[Sidenote: Caesar's Career.]
Caesar was the acknowledged son of Pope Alexander by his acknowledged mistress Vannozza dei Cattani. Born in 1472, he was an Archbishop and a Cardinal at sixteen, and the murderer of his elder brother at an age when modern youths are at college. He played his part to the full in the unspeakable scandals of the Vatican, but already 'he spoke little and people feared him.' Ere long the splendours of the Papacy seemed too remote and uncertain for his fierce ambition, and, indeed, through his father, he already wielded both the temporal and the spiritual arms of Peter. To the subtlety of the Italian his Spanish blood had lent a certain stern resolution, and as with Julius and Sulla the lust for sloth and sensuality were quickened by the lust for sway. He unfrocked himself with pleasure. He commenced politician, soldier, and despot. And for the five years preceding Alexander's death he may almost be looked upon as a power in Europe. Invested Duke of Romagna, that hot-bed of petty tyranny and tumult, he repressed disorder through his governor Messer Ramiro with a relentless hand. When order reigned, Machiavelli tells us he walked out one morning into the market-place at Cesena and saw the body of Ramiro, who had borne the odium of reform, lying in two pieces with his head on a lance, and a bloody axe by his side. Caesar reaped the harvest of Ramiro's severity, and the people recognising his benevolence and justice were 'astounded and satisfied.'
But the gaze of the Borgia was not bounded by the strait limits of a mere Italian Duchy. Whether indeed there mingled with personal ambition an ideal of a united Italy, swept clean of the barbarians, it is hard to say, though Machiavelli would have us believe it. What is certain is that he desired the supreme dominion in Italy for himself, and to win it spared neither force nor fraud nor the help of the very barbarians themselves. With a decree of divorce and a Cardinal's hat he gained the support of France, the French Duchy of Valentinois, and the sister of the King of Navarre to wife. By largesse of bribery and hollow promises he brought to his side the great families of Rome, his natural enemies, and the great Condottieri with their men-at-arms. When by their aid he had established and extended his government he mistrusted their good faith. With an infinity of fascination and cunning, without haste and without rest, he lured these leaders, almost more cunning than himself, to visit him as friends in his fortress of Sinigaglia. 'I doubt if they will be alive to-morrow morning,' wrote Machiavelli, who was on the spot. He was right. Caesar caused them to be strangled the same night, while his father dealt equal measure to their colleagues and adherents in Rome. Thenceforth, distrusting mercenaries, he found and disciplined out of a mere rabble, a devoted army of his own, and having unobtrusively but completely extirpated the whole families of those whose thrones he had usurped, not only the present but the future seemed assured to him.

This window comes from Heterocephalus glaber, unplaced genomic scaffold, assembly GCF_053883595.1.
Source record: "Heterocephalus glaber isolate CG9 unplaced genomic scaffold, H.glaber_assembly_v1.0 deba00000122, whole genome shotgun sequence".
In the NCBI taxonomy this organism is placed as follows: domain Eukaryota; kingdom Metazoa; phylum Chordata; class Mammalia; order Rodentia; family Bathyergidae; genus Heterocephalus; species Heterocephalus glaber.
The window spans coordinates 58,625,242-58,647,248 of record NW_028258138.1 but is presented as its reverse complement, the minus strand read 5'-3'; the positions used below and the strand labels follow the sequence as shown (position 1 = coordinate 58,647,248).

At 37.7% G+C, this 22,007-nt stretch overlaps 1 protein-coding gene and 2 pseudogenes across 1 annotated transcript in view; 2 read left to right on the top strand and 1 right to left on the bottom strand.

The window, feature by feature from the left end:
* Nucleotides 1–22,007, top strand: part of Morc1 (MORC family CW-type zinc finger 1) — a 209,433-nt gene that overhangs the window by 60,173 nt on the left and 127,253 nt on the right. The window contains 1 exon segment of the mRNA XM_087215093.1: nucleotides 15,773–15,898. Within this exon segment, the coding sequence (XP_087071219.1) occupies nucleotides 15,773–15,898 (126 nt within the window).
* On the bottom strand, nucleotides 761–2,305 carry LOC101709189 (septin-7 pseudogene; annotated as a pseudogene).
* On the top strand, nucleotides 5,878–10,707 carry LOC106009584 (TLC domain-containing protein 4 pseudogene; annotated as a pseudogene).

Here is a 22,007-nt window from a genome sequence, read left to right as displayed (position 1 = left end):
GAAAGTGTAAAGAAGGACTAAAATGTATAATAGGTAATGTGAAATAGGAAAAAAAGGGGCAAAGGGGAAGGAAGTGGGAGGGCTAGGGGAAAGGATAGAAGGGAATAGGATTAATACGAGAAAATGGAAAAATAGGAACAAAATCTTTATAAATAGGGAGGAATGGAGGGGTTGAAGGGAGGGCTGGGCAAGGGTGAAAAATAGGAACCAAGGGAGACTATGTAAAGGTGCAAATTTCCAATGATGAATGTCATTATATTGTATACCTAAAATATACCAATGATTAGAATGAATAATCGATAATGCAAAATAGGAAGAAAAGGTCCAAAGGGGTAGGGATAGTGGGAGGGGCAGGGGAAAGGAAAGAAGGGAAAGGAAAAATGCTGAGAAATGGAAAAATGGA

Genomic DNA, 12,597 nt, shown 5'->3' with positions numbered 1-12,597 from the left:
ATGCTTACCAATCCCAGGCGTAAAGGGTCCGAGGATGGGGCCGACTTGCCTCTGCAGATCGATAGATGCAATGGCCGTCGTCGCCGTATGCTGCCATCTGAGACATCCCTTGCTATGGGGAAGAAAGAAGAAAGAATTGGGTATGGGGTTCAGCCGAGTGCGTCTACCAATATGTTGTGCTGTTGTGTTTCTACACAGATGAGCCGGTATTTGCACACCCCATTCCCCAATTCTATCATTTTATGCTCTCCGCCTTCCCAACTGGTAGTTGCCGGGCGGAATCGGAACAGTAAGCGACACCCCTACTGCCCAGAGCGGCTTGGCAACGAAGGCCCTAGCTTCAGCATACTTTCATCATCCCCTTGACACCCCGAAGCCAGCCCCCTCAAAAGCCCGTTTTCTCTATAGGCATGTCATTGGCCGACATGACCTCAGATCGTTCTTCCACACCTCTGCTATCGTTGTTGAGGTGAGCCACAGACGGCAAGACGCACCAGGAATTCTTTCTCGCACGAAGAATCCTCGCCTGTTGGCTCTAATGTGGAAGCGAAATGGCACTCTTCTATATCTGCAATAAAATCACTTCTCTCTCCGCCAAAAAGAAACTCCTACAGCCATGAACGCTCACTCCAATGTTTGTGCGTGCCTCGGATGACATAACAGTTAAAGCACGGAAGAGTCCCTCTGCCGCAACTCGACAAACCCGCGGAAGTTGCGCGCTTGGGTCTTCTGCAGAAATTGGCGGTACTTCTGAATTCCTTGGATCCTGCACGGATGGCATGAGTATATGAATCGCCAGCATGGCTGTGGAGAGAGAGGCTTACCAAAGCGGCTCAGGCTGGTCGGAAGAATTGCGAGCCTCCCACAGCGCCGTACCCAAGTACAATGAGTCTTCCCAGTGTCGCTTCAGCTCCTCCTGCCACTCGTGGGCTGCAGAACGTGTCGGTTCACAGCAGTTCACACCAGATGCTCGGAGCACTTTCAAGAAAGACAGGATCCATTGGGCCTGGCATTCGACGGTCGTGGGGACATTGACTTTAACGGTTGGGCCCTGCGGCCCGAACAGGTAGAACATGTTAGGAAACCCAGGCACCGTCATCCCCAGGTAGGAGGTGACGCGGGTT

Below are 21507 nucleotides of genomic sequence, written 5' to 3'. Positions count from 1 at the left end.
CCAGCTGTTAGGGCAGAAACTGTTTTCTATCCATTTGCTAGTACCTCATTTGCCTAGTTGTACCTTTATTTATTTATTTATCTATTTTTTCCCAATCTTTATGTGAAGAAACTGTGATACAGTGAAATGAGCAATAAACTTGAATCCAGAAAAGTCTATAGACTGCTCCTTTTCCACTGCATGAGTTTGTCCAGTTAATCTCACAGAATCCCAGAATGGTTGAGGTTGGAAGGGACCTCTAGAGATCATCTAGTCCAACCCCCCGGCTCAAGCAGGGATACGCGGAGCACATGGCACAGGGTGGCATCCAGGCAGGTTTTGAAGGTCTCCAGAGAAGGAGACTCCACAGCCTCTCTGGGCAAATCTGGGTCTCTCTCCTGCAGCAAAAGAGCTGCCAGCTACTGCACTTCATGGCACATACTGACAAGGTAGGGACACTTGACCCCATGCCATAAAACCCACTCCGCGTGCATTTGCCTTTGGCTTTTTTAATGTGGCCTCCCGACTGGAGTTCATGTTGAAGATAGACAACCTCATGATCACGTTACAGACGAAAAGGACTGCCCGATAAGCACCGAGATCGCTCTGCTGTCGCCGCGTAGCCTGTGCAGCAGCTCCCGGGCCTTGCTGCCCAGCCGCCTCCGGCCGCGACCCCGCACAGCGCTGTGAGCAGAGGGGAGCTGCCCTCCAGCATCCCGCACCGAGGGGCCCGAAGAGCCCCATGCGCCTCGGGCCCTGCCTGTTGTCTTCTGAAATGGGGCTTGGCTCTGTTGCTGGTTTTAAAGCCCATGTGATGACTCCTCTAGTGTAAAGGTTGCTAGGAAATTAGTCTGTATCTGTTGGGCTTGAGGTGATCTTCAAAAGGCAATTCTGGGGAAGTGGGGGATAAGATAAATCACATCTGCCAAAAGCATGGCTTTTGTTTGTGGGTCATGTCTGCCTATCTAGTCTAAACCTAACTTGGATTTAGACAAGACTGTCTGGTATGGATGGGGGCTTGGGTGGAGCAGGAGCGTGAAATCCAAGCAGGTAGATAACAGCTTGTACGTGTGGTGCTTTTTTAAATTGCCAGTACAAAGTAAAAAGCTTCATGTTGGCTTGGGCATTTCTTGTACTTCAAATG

He had fulfilled the first of Machiavelli's four conditions. He rapidly achieved the remaining three. He bought the Roman nobles so as to be able to put a bridle in the new 'Pope's mouth.' He bought or poisoned or packed or terrorised the existing College of Cardinals and selected new Princes of the Church who should accept a Pontiff of his choosing. He was effectively strong enough to resist the first onset upon him at his father's death. Five years had been enough for so great an undertaking. One thing alone he had not and indeed could not have foreseen. 'He told me himself on the day on which (Pope) Julius was created, that he had foreseen and provided for everything else that could happen on his father's death, but had never anticipated that, when his father died, he too should have been at death's door.' Even so the fame and splendour of his name for a while maintained his authority against his unnumbered enemies. But soon the great betrayer was betrayed. 'It is well to cheat those who have been masters of treachery,' he had said himself in his hours of brief authority. His wheel had turned full cycle. Within three years his fate, like that of Charles XII., was destined to a foreign strand, a petty fortress, and a dubious hand. Given over to Spain he passed three years obscurely. 'He was struck down in a fight at Viana in Navarre (1507) after a furious resistance: he was stripped of his fine armour by men who did not know his name or quality and his body was left naked on the bare ground, bloody and riddled with wounds. He was only thirty-one.' And so the star of Machiavelli's hopes and dreams was quenched for a season in the clouds from which it came.